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Wives and Daughters


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The last and unfinished novel of E. Gaskell, published in the Cornhill Magazine, 1864–6, and in volume form 1866.

This novel, Mrs Gaskell's masterpiece, centres on two families, the Gibsons and the Hamleys. Mr Gibson, surgeon in the little country town of Hollingford, is a widower with one daughter, Molly. As she grows up her father feels he ought to marry again for her sake. He marries a widow, Mrs Kirkpatrick, formerly governess in the family of Lord Cumnor, the local magnate. Molly is made unhappy by her graceful stepmother's shallow selfishness, but her lot is improved when her stepmother's daughter by her previous marriage, Cynthia, joins the household. Cynthia is a fascinating beauty, more sincere than her mother, but with few moral principles.

The Hamleys are an ancient county family—the proud and hot‐tempered Squire, his invalid wife, their elder son Osborne who is handsome and clever, and a young son, Roger, sturdy, honest, and a late developer. Molly Gibson often stays with the Hamleys, and discovers that Osborne is secretly married to a French nursery‐maid. Molly has begun to love and admire Roger, but he becomes engaged to Cynthia, and, being by now a successful scientist, goes on an expedition to Africa. Cynthia is in fact already secretly engaged to Preston, Lord Cumnor's ill‐bred agent, and she enlists Molly's help in extricating herself from this entanglement, thus compromising Molly's reputation. Osborne Hamley is bitterly estranged from his father, but when Osborne dies and the secret of his marriage is revealed, Squire Hamley, repenting his harshness, adopts Osborne's baby son. Cynthia throws over Roger Hamley and marries a man more suited to her, and when Roger returns he has realized that it is Molly whom he really loves.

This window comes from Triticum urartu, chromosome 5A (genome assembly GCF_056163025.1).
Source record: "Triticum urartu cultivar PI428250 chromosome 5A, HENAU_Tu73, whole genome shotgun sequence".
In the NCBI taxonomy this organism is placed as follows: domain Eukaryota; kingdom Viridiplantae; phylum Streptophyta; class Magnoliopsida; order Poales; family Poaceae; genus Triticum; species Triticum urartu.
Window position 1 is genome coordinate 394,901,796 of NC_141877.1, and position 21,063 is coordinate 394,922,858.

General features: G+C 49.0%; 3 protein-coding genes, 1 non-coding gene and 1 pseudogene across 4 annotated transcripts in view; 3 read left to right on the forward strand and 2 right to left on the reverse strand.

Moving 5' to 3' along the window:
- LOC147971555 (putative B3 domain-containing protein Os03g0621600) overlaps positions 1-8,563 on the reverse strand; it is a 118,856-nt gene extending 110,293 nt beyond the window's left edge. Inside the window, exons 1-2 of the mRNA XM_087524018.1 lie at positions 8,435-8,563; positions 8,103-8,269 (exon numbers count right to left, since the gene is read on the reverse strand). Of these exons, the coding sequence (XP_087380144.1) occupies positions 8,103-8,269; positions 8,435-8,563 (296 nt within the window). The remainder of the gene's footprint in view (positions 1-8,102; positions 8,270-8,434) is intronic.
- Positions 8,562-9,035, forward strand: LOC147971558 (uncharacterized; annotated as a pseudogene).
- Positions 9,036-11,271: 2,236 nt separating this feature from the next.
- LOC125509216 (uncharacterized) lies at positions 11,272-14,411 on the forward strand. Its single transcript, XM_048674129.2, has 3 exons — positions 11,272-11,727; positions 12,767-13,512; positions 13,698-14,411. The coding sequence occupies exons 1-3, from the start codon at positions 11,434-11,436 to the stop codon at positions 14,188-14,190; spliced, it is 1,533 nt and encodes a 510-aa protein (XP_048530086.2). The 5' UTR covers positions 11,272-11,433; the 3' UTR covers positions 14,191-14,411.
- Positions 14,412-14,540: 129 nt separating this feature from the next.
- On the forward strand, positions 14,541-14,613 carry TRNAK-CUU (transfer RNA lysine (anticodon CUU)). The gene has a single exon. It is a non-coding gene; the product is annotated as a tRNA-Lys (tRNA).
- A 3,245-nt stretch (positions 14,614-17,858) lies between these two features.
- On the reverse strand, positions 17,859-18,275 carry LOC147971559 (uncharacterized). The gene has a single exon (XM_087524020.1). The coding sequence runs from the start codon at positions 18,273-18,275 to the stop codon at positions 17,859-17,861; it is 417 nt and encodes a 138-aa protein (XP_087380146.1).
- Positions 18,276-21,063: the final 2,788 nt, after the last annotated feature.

Subjects: Literature.


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Authors

Elizabeth Gaskell (1810—1865) novelist and short-story writer


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